As the Regional Office is located in Hong Kong, we took a number of precautionary measures to make sure our team members were safe. By and large, the team has been working from their home offices and quickly familiarized themselves with on-line collaborative tools. I’m pleased to say that our operations continued seamlessly despite these extraordinary circumstances.
Regrettably this situation has impacted a number of ACI events, most importantly for our region, the 15th ACI Asia-Pacific Regional Assembly, Conference & Exhibition. I had, of course, hoped to meet many of you there, but, together with our host Kansai Airports, we made the difficult decision to move the event to September 15-17, 2020. I sincerely hope that you can make the new dates and, please, rest assured that the team will keep you appreaised on the latest developments regarding the 15th ACI Asia-Pacific Regional Conference & Exhibition through the bi-weekly newsletter and event emails.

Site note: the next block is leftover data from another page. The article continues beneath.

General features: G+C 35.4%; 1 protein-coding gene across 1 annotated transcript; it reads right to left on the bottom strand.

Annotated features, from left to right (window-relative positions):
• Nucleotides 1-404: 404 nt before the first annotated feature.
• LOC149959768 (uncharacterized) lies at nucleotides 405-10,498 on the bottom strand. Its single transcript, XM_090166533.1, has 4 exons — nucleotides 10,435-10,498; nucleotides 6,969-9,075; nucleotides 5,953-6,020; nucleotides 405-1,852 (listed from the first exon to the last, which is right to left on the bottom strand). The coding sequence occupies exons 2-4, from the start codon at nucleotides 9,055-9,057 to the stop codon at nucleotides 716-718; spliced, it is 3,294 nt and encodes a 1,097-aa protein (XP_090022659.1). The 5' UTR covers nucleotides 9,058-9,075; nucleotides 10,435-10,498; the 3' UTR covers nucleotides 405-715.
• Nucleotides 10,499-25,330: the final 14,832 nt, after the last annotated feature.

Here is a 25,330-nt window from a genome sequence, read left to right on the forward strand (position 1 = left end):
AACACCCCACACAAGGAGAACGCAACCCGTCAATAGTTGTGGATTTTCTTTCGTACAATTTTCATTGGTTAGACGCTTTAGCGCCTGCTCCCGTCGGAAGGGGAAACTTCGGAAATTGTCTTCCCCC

The Asia-Pacific Airports magazine is published four times a year for you, our members. We aim to share relevant trends and innovations in our industry and provide a platform for our members to showcase the best of their airports. It is also a chance for us to update you about our activities. This is why I sat down with the magazine editor Joe Bates to share a little more about myself. You can read the Q&A article on page xx.
The new decade is starting off with a big challenge for our industry. Please know you can count on us to be the voice of the region’s airports in this extraordinary time.
©Aviation Media Ltd 2020